The Glasgow housing market

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The Glasgow housing market

A look back on the housing market

The private rented sector in Scotland has been experiencing significant growth in recent years, with more and more people turning to renting as a viable housing option.

According to data from the Scottish Government, approximately 31% of households in Scotland were in the private rented sector as of 2021.

This represents a significant increase from the 25% recorded in 2011.

One of the main drivers of this growth has been the shortage of affordable housing in Scotland, particularly in urban areas like Glasgow.

The high demand for rental properties in these areas has led to a crisis in the housing market, with many people struggling to find suitable and affordable rental accommodation.

For a one-bedroom property the average rent is now £786 – a 14.1% rise in just one year – with a two-bed now costing on average £1,087 and three bed £1,537. All the prices have more than doubled over the last decade with the cost of a three-bedroom property now 80% higher than it was in 2012.

This crisis in the housing market is having a significant impact on people’s lives, with many struggling to afford rent and facing the threat of homelessness. It is clear that something needs to be done to address this issue and ensure that everyone has access to affordable and suitable housing.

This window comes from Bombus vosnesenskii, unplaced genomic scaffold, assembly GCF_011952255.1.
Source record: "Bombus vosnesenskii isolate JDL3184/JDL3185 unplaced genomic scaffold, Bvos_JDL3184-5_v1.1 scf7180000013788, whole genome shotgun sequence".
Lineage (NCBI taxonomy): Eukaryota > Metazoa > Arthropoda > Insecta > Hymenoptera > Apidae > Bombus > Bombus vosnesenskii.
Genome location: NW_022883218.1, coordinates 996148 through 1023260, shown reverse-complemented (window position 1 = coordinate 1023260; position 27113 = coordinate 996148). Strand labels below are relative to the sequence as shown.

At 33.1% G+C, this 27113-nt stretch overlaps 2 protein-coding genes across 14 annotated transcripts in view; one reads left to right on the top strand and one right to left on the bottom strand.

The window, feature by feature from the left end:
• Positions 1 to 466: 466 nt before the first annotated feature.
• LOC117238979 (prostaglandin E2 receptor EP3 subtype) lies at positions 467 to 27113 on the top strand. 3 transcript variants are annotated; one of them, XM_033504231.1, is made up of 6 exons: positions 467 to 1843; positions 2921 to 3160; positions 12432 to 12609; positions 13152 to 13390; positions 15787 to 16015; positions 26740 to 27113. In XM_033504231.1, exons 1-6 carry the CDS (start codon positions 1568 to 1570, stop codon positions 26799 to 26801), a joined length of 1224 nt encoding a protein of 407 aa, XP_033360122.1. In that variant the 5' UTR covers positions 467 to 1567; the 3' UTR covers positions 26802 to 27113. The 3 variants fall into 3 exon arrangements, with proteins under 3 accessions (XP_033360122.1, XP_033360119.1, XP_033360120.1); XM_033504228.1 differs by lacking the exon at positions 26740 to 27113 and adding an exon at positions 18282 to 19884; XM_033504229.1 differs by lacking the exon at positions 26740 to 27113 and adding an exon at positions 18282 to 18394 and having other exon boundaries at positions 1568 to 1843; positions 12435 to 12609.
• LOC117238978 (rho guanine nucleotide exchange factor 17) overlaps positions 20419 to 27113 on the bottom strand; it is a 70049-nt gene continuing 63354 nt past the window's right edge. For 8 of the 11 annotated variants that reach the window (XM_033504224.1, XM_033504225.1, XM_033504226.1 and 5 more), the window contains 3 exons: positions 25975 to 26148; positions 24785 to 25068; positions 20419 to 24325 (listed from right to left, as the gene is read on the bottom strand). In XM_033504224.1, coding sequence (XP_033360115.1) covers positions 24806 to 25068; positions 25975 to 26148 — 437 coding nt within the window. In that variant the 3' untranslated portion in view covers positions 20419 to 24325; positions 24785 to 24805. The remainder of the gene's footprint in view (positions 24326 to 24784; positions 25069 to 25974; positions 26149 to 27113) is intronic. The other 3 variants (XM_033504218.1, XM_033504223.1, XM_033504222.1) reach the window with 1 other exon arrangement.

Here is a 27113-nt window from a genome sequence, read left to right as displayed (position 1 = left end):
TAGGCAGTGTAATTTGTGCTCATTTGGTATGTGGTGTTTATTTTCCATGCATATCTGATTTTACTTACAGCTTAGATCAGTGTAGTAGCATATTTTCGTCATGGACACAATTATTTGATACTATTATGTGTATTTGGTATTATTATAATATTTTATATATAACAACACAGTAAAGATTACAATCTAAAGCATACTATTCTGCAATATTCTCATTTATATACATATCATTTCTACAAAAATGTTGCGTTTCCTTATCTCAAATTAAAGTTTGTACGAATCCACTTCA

What is the Government doing to fix it?

Looking ahead to 2023, it is likely that the housing market in Scotland will continue to be impacted by the ongoing crisis in the private rented sector. The shortage of affordable housing is likely to persist, particularly in urban areas of Glasgow. In October 2022 the Scottish Government fast tracked through the Scottish Parliament the The Cost of Living (Tenant Protection) (Scotland) Act 2022 (‘the Act’) In broad terms, its purpose was to protect tenants in the current cost-of-living crisis whilst balancing safeguards for landlords. The Act introduced a temporary rent freeze and a ban on evictions applicable to the Scottish private rented, social housing and student accommodation sectors until at least 31 March 2023. It also introduced increased damages for unlawful evictions.

Fast forward to January 2023 and ministers have now introduced an extension allowing landlords to raise rents by a maximum of 3 per cent from April, but they can apply to Rent Service Scotland to increase the figure to 6 per cent if they have a valid reason. Whilst the 3 percent rental increase will be well received by landlords, you have to question what the long term strategy of the Scottish Government is to tackle the housing shortage across Scotland.

In conclusion, the private rented sector in Scotland is currently facing a crisis, with high demand for rental properties and a shortage of supply and more needs to be done to address the root causes of the problem and improve the situation for landlords and renters in Scotland.

As always we are on hand to discuss any housing matters you may have, feel free to get in touch with us here

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